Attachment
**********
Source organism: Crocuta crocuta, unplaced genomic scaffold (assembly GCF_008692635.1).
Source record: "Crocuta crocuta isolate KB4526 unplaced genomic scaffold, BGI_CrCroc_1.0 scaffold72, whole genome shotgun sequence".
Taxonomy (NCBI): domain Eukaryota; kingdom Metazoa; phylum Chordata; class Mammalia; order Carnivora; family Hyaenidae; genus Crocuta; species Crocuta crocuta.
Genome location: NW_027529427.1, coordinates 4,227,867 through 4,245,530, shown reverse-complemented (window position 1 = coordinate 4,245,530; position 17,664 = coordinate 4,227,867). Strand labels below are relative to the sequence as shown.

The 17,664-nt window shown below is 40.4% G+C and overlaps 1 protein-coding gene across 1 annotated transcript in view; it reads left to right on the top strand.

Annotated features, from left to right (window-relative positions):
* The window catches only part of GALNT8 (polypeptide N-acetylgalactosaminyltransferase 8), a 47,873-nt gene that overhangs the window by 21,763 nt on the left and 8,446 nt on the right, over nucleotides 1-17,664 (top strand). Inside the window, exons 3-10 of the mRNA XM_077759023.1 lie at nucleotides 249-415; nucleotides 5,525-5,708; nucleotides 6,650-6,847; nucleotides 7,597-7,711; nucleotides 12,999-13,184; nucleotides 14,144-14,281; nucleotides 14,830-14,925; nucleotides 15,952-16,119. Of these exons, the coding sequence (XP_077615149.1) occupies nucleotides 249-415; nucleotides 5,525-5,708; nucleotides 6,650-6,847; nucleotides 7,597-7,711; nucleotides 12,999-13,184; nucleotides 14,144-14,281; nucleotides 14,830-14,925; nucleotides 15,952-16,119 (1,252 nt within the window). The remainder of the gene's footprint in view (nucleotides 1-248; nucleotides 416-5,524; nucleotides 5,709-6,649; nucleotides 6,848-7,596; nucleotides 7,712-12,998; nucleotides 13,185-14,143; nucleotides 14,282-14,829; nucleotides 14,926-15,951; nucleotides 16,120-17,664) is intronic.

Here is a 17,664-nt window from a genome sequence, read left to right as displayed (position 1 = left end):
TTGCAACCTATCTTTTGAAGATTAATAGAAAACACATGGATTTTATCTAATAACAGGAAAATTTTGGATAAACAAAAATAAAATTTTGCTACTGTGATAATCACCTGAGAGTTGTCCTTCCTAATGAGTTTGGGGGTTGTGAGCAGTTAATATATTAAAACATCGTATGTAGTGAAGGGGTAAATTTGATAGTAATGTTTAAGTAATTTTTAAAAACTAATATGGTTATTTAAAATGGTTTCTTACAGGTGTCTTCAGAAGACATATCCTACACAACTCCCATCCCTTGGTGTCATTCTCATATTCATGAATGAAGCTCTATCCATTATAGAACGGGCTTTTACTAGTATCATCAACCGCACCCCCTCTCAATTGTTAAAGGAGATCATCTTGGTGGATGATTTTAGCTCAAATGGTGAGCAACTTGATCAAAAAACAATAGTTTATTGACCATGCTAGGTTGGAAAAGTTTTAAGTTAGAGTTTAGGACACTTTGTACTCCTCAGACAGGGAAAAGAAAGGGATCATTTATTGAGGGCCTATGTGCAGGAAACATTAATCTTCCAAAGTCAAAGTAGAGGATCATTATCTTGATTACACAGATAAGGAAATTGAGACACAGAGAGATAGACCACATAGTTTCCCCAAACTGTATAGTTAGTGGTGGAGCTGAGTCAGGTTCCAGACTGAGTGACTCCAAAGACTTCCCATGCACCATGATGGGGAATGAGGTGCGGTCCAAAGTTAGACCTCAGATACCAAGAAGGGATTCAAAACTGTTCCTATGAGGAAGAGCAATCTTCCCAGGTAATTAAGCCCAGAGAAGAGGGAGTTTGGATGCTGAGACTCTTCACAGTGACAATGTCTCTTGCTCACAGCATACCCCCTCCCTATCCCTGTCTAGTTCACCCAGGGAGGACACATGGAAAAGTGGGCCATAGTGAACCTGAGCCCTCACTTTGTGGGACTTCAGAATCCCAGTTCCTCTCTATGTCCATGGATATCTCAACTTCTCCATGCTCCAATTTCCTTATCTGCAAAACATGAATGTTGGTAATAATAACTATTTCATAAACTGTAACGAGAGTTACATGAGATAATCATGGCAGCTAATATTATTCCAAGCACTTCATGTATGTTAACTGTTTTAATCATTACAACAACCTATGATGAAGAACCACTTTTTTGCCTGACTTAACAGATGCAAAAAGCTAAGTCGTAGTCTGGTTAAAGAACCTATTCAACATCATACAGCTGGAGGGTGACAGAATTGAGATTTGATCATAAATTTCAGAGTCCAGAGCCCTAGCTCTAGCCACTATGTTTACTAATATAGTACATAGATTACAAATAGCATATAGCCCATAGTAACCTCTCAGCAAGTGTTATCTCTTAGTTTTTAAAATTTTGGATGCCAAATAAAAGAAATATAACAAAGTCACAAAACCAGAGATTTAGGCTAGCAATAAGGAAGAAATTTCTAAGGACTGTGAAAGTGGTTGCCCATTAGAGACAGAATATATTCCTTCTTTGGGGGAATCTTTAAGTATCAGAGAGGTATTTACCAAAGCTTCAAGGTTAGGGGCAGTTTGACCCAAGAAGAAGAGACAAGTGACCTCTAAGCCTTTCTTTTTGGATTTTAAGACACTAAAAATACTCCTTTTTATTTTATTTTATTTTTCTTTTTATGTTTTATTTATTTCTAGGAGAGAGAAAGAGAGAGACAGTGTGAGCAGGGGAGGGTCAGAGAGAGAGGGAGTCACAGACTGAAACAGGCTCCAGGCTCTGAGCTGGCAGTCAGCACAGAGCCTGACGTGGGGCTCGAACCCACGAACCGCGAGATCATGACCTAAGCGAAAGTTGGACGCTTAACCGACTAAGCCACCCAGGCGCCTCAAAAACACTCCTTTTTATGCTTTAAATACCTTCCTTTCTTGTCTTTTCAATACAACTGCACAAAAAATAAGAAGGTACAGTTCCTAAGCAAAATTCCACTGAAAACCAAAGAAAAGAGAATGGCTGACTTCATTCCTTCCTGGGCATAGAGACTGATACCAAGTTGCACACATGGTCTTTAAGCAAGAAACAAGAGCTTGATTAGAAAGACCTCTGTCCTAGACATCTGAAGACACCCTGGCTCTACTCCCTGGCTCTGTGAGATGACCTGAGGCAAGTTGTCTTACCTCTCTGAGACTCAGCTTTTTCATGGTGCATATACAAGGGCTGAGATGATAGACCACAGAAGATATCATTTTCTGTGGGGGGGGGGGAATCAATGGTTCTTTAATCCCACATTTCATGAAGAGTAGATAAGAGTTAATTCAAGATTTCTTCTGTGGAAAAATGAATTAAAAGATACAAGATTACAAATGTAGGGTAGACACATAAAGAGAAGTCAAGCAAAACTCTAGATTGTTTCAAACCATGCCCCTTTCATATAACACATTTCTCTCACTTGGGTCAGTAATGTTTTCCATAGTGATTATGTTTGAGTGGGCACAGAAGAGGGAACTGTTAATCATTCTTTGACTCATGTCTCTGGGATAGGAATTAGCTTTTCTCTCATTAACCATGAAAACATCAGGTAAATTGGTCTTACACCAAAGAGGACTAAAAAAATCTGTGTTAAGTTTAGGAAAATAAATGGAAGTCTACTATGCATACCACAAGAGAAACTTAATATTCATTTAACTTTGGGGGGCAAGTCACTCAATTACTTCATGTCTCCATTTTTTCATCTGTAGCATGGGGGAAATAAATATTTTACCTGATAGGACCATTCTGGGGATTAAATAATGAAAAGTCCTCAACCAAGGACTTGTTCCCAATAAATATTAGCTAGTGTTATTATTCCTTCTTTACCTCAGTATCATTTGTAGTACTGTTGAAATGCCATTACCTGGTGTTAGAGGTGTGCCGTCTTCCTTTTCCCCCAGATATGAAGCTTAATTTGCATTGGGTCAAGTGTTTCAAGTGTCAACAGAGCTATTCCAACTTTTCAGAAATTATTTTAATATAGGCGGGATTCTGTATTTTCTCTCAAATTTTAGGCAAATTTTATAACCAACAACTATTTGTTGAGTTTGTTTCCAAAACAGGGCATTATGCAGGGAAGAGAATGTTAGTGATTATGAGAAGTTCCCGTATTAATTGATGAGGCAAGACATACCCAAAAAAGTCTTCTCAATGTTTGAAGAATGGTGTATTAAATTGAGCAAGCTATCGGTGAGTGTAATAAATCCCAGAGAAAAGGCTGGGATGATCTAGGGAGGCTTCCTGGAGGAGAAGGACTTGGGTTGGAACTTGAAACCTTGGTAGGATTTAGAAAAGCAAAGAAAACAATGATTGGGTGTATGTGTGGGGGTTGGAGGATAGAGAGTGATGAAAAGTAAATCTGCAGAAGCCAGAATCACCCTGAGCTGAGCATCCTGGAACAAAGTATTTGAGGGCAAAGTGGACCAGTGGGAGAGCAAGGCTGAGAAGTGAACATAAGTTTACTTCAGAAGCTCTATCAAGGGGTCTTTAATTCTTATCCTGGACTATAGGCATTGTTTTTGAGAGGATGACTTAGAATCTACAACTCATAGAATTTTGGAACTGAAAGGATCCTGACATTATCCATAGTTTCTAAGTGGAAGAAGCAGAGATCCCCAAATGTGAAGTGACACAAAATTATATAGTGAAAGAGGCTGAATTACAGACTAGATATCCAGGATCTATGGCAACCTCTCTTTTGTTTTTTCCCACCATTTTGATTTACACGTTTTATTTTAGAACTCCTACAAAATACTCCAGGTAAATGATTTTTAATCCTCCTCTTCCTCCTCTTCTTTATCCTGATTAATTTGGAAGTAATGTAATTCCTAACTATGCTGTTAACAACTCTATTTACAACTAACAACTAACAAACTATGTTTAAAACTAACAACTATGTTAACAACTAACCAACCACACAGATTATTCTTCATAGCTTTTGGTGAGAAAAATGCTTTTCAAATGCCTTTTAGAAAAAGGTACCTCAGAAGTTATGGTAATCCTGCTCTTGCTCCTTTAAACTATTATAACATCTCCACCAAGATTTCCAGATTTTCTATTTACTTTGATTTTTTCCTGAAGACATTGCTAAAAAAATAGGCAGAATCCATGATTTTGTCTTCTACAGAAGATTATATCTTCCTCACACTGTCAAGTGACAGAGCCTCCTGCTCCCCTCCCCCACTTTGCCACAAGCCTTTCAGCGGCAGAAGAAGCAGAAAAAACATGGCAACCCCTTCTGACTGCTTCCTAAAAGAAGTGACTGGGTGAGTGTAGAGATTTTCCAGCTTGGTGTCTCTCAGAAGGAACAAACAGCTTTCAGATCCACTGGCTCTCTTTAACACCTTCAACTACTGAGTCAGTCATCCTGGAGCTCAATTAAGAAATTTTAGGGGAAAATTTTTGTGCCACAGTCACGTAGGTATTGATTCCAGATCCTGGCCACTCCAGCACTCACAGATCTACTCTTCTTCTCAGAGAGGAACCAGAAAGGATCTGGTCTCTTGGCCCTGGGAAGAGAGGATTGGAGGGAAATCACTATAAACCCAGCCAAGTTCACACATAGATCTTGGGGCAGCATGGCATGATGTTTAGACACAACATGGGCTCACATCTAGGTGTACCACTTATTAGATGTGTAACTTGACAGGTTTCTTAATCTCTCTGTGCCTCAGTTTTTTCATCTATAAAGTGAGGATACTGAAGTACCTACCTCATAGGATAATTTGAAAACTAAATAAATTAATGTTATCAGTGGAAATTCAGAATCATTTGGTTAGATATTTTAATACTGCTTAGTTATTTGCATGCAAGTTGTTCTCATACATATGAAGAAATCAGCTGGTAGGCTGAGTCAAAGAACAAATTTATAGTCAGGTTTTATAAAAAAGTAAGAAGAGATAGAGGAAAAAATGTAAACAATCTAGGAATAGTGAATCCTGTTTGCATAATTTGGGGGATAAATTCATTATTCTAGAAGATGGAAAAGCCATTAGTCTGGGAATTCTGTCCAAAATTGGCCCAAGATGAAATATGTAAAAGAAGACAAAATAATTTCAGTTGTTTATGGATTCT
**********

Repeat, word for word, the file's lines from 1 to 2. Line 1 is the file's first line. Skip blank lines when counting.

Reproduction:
Source organism: Crocuta crocuta, unplaced genomic scaffold (assembly GCF_008692635.1).
Source record: "Crocuta crocuta isolate KB4526 unplaced genomic scaffold, BGI_CrCroc_1.0 scaffold72, whole genome shotgun sequence".